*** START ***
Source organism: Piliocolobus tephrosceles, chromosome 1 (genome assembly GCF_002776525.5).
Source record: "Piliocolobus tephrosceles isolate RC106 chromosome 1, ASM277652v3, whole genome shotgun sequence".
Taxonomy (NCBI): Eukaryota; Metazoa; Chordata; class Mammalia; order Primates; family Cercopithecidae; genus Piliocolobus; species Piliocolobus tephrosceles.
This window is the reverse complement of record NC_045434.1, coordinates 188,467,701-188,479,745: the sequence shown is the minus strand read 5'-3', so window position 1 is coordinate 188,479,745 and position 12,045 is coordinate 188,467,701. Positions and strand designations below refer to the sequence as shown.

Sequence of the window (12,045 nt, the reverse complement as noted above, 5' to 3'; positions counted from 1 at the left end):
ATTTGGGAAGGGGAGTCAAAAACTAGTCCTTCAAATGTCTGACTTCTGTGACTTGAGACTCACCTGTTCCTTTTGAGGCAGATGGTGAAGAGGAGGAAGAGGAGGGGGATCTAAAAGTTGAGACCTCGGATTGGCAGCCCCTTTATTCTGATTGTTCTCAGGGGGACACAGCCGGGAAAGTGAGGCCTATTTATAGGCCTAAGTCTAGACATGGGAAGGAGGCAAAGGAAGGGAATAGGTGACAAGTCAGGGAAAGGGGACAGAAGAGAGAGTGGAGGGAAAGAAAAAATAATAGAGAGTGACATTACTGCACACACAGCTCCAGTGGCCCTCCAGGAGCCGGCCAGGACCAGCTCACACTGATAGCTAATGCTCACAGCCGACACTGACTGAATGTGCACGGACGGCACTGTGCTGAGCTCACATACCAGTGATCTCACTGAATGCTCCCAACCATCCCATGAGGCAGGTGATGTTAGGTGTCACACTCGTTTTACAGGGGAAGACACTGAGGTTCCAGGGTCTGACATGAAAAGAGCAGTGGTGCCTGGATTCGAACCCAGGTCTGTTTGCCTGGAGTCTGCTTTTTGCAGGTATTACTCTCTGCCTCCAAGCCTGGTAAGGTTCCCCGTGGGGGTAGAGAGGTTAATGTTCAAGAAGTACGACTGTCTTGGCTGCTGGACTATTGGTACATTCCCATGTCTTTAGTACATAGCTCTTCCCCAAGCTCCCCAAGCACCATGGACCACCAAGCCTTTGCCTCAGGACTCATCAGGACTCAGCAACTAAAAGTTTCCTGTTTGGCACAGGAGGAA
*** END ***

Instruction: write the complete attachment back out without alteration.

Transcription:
Source organism: Piliocolobus tephrosceles, chromosome 1 (genome assembly GCF_002776525.5).
Source record: "Piliocolobus tephrosceles isolate RC106 chromosome 1, ASM277652v3, whole genome shotgun sequence".
Taxonomy (NCBI): Eukaryota; Metazoa; Chordata; class Mammalia; order Primates; family Cercopithecidae; genus Piliocolobus; species Piliocolobus tephrosceles.
This window is the reverse complement of record NC_045434.1, coordinates 188,467,701-188,479,745: the sequence shown is the minus strand read 5'-3', so window position 1 is coordinate 188,479,745 and position 12,045 is coordinate 188,467,701. Positions and strand designations below refer to the sequence as shown.

Sequence of the window (12,045 nt, the reverse complement as noted above, 5' to 3'; positions counted from 1 at the left end):
ATTTGGGAAGGGGAGTCAAAAACTAGTCCTTCAAATGTCTGACTTCTGTGACTTGAGACTCACCTGTTCCTTTTGAGGCAGATGGTGAAGAGGAGGAAGAGGAGGGGGATCTAAAAGTTGAGACCTCGGATTGGCAGCCCCTTTATTCTGATTGTTCTCAGGGGGACACAGCCGGGAAAGTGAGGCCTATTTATAGGCCTAAGTCTAGACATGGGAAGGAGGCAAAGGAAGGGAATAGGTGACAAGTCAGGGAAAGGGGACAGAAGAGAGAGTGGAGGGAAAGAAAAAATAATAGAGAGTGACATTACTGCACACACAGCTCCAGTGGCCCTCCAGGAGCCGGCCAGGACCAGCTCACACTGATAGCTAATGCTCACAGCCGACACTGACTGAATGTGCACGGACGGCACTGTGCTGAGCTCACATACCAGTGATCTCACTGAATGCTCCCAACCATCCCATGAGGCAGGTGATGTTAGGTGTCACACTCGTTTTACAGGGGAAGACACTGAGGTTCCAGGGTCTGACATGAAAAGAGCAGTGGTGCCTGGATTCGAACCCAGGTCTGTTTGCCTGGAGTCTGCTTTTTGCAGGTATTACTCTCTGCCTCCAAGCCTGGTAAGGTTCCCCGTGGGGGTAGAGAGGTTAATGTTCAAGAAGTACGACTGTCTTGGCTGCTGGACTATTGGTACATTCCCATGTCTTTAGTACATAGCTCTTCCCCAAGCTCCCCAAGCACCATGGACCACCAAGCCTTTGCCTCAGGACTCATCAGGACTCAGCAACTAAAAGTTTCCTGTTTGGCACAGGAGGAA